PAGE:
We all know that everything is bigger in Texas, and that Texans approach all they do with a certain flair. Texas even has its very own Ben & Jerry’s flavor, Bourbon Pecan Pie! That’s a pretty big deal! Unfortunately, this penchant for going big also extends to voter-suppression efforts. Yes, Texas boasts one of the most restrictive voter ID laws in the country.
A Legacy of Discrimination
Back in 2011, then-governor Rick Perry signed a very big, very bad voter ID bill into law. Just as you’d expect, this meant that Texans would need to bring one of these with them to the polls: a driver's license, an election identification certificate, a Department of Public Safety personal ID card, a military ID, a citizenship certificate, a passport, or a concealed carry permit.
Yes, you read that correctly: a concealed carry permit. And no, student IDs are not on the list. Clearly, Texas has its priorities in order: gun owners, but not students, are welcome to vote.
And this was by no means Texas’ first run-in with discriminatory voting laws. When it was prohibited in 1927 from holding all-white primaries, for example, Texas responded immediately, as you might expect, with a new law to rectify the situation. The revamped legislation declared that party leaders would decide who got to vote. And they chose… to make the primary all-white. This legacy is why Texas was among the nine states required by the Voting Rights Act (VRA) to submit all changes to state voting or election laws to the federal government for review.
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A Modern-day Poll Tax
Eric Holder, the Attorney General at the time, called the 2011 law a “poll tax” because it essentially forced citizens who do not have IDs to purchase them for the sole purpose of voting. And while most white voters in Texas already have a form of valid identification, large numbers of minorities – including 25% of African-Americans – do not. Voter ID requirements routinely disenfranchise the elderly, students, racial and ethnic minorities, and low-income citizens all over the country.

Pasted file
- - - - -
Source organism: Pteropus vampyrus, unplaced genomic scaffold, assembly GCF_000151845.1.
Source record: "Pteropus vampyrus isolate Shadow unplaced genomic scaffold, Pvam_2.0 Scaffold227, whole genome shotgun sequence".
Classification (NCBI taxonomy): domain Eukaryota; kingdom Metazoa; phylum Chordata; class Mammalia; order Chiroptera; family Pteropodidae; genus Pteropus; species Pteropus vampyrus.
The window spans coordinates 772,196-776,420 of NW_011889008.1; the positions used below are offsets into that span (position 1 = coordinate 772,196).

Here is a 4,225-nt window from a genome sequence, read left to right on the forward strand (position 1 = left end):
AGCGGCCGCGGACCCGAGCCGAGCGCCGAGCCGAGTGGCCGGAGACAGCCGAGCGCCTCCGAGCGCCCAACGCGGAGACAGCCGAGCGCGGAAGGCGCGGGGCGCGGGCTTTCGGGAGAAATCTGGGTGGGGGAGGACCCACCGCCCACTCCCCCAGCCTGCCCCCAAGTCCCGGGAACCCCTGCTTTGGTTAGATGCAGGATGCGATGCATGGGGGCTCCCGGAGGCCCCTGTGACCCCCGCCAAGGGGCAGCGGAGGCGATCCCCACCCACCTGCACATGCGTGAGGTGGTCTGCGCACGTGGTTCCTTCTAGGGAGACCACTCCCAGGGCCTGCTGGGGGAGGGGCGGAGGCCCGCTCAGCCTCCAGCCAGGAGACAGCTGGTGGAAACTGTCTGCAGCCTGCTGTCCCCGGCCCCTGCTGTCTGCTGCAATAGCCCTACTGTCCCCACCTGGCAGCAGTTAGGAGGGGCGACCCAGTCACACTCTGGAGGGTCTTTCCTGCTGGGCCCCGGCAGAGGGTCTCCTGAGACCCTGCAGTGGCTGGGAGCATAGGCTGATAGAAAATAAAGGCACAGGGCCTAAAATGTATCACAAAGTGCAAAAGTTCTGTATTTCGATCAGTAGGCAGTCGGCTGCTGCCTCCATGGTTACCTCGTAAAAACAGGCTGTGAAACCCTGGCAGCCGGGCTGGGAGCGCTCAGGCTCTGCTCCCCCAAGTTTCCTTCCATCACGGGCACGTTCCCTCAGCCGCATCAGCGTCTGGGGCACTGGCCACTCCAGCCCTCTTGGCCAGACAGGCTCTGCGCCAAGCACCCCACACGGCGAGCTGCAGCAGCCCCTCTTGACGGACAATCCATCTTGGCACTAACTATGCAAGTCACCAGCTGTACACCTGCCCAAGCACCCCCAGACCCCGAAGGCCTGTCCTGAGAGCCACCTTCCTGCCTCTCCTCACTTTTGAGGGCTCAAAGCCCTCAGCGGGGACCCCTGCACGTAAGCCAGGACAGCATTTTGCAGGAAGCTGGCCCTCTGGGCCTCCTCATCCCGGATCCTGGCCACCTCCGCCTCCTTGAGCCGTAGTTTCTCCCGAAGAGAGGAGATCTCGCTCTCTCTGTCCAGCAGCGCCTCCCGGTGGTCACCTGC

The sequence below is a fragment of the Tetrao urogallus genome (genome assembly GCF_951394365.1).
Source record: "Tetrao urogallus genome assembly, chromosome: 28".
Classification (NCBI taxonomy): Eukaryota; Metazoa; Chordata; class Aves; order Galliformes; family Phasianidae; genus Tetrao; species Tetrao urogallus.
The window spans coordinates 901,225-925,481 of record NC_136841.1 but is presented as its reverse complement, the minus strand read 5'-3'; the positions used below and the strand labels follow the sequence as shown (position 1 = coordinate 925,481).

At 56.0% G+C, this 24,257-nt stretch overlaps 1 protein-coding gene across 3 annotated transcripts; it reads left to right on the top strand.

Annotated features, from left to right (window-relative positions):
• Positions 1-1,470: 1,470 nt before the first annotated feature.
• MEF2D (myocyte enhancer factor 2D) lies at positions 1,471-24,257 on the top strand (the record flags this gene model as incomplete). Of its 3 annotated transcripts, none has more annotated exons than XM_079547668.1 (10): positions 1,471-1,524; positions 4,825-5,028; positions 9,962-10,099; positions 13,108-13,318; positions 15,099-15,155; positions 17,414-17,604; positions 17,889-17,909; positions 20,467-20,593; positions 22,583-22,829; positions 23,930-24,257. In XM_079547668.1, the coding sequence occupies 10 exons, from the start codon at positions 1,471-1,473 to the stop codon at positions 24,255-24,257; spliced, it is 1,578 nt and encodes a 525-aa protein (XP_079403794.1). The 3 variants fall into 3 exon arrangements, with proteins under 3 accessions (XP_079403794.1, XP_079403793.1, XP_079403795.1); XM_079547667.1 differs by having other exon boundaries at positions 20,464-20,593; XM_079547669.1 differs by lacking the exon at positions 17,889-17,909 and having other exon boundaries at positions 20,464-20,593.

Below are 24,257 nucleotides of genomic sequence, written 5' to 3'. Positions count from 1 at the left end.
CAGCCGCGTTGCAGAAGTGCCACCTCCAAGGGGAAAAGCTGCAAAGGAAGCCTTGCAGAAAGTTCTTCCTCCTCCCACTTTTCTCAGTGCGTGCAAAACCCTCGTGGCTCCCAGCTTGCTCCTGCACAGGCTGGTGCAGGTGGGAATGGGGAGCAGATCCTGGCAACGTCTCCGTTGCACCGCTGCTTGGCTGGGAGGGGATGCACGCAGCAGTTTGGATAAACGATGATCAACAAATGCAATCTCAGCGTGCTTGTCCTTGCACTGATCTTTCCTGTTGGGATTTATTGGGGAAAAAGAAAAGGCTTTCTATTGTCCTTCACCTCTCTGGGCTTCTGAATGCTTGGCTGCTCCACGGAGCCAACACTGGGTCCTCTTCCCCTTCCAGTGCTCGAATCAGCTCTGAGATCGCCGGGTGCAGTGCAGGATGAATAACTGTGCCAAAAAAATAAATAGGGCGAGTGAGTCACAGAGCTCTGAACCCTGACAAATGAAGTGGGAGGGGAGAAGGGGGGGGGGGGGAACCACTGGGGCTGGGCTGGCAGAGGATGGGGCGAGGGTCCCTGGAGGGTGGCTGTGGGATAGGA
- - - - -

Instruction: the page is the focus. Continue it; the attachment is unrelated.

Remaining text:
The Justice Department challenged the new law and a federal court ruled that it imposed “strict, unforgiving burdens on the poor, and racial minorities in Texas are disproportionately likely to live in poverty.”
And that was just two days after a three-judge panel had declared that Texas’ recent redistricting plan intentionally discriminated against Hispanic voters and threw it out. Can you say ‘gerrymandering’?
Open Season on Voters
Then, in 2013, the Supreme Court eviscerated the VRA. As we’ve seen in Alabama, Arizona, and North Carolina, no VRA means that all bets are off as it relates to voting laws. Edward Abbott, Texas’s current governor, but then the state’s attorney general, could not have been more gleeful. He declared that the redistricting law would be implemented immediately.
But of course, the saga didn’t end there. A federal judge, Nelva Gonzales Ramos, ruled in 2014 that the law “creates an unconstitutional burden on the right to vote, has an impermissible discriminatory effect against Hispanics and African-Americans, and was imposed with an unconstitutional discriminatory purpose.” With Election Day closing in, the Supreme Court ultimately decided to allow Texas to move forward with their restrictive voting access polices despite Judge Ramos’ harsh condemnation. Supreme Court Justice Ruth Bader Ginsburg penned a scathing six-page dissent. Justice Ginsburg wrote:
[The law’s requirements] may prevent more than 600,000 registered Texas voters (about 4.5 percent of all registered voters) from voting in person for lack of compliant identification…A sharply disproportionate percentage of those voters are African-American or Hispanic…[R]acial discrimination in elections in Texas is no mere historical artifact.
The legal battle continues. A third federal court found the law invalid in 2015, but the case remains unresolved and the law remains on the books partially due to congress’ failure to reauthorize the VRA.
TAKE ACTION NOW:
Protect the freedom for all to vote!
Don’t Even Try to Vote
Texas, not content to have the strictest voter ID law in the nation, also makes the simple act of trying to register voters a punishable offense.
Let’s say you did get registered to vote in 2014 but then encountered an issue at your polling station. If you lived in Texas’ five largest counties (where, no doubt coincidentally, minorities make up the majority of the population), your provisional ballot would be four times more likely than the national average to be thrown out and not counted.
Time and again, we see the disastrous consequences of the Supreme Court’s awful VRA decision. Texas, free of VRA oversight, has taken a uniquely Lone Star “go big or go home” (and stay home, especially on Election Day) approach to voter suppression. Texas NAACP President Gary Bledsoe echoed the thoughts of many when he said that the Texas law “discriminates against minority voters and was designed to do just that.”
How do you counter such pervasive and large-scale injustice? With a nationwide movement to restore fairness, equality, and inclusion to American elections. We must restore the VRA and return the power in this country to the people. Today.